• Increase vertical storage capabilities with customized storage solutions.
  • Add a mezzanine floor and modular office to utilize vertical space 
  • Use the right storage solutions for your warehouse and inventory needs. Invest in an assortment of warehouse racking and shelving options to make the most of the available space. Options include pallet racks, drive-thru racks, pushback racks, stackers, etc.
  • Implement an updated inventory management system so that you can monitor stock levels in the warehouse throughout the year. 
  • Avoid stocking up on seasonal inventory that sits on shelves for longer.
  • Use drop shipping so that vendors manufacture and ship merchandise directly. That way, you won’t have to worry about storing them.

When Is It Time to Expand Your Warehouse?

Before making any capital-intensive decisions to expand your warehouse, go ahead and try all the ideas mentioned above and optimize the current space. Also, consider the costs associated with the expansion to ensure the benefits outweigh the costs.

If your storage capacity exceeds 85% utilization, it’s time to expand your warehouse capabilities. However, the key lies in choosing the right option for your business.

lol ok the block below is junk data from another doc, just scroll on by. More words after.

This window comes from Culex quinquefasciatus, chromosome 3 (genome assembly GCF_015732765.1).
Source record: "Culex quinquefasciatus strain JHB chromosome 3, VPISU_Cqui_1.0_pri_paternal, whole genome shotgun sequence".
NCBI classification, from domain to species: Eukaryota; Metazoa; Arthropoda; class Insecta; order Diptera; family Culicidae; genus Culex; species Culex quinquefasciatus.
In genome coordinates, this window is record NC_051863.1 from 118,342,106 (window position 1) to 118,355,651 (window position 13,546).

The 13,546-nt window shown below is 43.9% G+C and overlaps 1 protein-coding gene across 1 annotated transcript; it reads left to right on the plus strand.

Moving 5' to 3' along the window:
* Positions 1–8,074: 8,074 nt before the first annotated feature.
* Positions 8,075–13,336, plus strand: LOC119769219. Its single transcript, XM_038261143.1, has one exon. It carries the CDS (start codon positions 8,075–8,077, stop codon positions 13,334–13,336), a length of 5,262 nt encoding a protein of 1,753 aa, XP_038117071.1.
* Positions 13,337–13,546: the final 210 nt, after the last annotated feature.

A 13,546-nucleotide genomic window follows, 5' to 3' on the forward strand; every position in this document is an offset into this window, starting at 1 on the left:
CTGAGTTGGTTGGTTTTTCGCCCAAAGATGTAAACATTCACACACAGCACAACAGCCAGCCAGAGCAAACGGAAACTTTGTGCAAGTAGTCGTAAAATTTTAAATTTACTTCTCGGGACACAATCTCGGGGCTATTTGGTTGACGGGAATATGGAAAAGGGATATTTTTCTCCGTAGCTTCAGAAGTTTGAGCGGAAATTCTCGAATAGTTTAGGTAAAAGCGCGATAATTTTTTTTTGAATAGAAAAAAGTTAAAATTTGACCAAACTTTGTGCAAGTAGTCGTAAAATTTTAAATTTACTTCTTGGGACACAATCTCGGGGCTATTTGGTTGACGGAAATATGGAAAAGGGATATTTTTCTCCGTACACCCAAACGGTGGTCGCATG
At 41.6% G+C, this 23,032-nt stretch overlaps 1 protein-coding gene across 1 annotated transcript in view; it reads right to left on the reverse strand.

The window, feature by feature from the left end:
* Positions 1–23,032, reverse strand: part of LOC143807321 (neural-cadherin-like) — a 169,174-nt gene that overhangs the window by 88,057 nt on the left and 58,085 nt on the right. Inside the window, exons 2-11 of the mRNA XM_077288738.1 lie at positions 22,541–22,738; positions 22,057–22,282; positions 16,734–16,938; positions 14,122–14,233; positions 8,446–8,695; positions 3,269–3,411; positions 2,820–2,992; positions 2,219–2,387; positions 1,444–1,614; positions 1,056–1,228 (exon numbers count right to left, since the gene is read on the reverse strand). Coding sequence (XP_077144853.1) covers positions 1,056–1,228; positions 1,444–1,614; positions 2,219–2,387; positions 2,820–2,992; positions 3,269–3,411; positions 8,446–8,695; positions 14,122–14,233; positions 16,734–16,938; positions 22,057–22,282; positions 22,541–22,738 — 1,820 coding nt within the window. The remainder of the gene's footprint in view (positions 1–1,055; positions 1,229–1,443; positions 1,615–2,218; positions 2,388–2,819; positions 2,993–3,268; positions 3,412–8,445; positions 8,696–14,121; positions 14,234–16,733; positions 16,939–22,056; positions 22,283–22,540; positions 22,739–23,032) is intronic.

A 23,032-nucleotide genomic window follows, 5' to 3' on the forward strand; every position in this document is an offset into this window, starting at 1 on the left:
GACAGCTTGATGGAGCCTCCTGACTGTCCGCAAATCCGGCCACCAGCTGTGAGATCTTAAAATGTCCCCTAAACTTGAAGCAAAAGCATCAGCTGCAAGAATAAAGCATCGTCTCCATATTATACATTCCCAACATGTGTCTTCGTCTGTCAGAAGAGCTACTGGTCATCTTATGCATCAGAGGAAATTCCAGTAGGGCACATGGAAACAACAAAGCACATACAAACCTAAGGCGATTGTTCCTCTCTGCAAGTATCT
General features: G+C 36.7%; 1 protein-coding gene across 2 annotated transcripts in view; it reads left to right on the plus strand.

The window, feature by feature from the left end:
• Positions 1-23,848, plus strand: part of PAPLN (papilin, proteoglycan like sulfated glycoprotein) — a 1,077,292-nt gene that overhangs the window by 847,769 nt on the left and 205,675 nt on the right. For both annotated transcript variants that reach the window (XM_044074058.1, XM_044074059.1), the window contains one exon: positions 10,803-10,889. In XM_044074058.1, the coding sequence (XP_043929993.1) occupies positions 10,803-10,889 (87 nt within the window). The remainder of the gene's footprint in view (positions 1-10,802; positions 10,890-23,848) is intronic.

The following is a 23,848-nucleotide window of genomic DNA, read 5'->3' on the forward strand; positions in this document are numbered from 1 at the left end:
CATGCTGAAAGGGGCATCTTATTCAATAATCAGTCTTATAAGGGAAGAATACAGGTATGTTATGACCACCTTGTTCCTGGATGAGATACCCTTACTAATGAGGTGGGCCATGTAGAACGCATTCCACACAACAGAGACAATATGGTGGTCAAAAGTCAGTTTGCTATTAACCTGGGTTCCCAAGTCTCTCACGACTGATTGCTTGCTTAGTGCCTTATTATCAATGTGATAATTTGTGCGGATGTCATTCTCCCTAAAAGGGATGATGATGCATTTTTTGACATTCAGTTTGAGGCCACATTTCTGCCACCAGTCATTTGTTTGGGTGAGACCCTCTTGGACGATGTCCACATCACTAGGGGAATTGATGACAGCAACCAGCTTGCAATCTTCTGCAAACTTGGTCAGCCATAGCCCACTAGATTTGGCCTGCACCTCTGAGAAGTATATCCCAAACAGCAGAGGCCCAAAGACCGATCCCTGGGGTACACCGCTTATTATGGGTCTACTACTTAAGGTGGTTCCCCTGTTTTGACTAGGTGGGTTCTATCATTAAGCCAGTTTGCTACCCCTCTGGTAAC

For example, if you have outgrown your warehouse, you can expand the current facility or relocate to a bigger warehouse. Opt for a route with a strong upside for internal operations and employee productivity. 

Manage Your Storage Capacity 

Managing the storage capacity of your warehouse isn’t rocket science. All you need to do is calculate the usable warehouse capacity and develop a custom storage solution for your business.

Avoid guessing your warehouse’s storage space. By following the guidelines mentioned above, you’ll know how much space you already have.

If you want to tap into your warehouse’s storage potential, one best option is to contact Midwest Distribution. We can help you increase storage capabilities and maximize space efficiency by designing custom storage solutions for your warehouse. 

Let’s collaborate and make the most of the space your warehouse already has.


Streamline your operations with our storage solutions

Jon R Marler

Marler is US Air Force Veteran with a career spanning 38 years owning and operating a commercial, multi-state real estate development company, material handling distribution network, and a management consulting firm.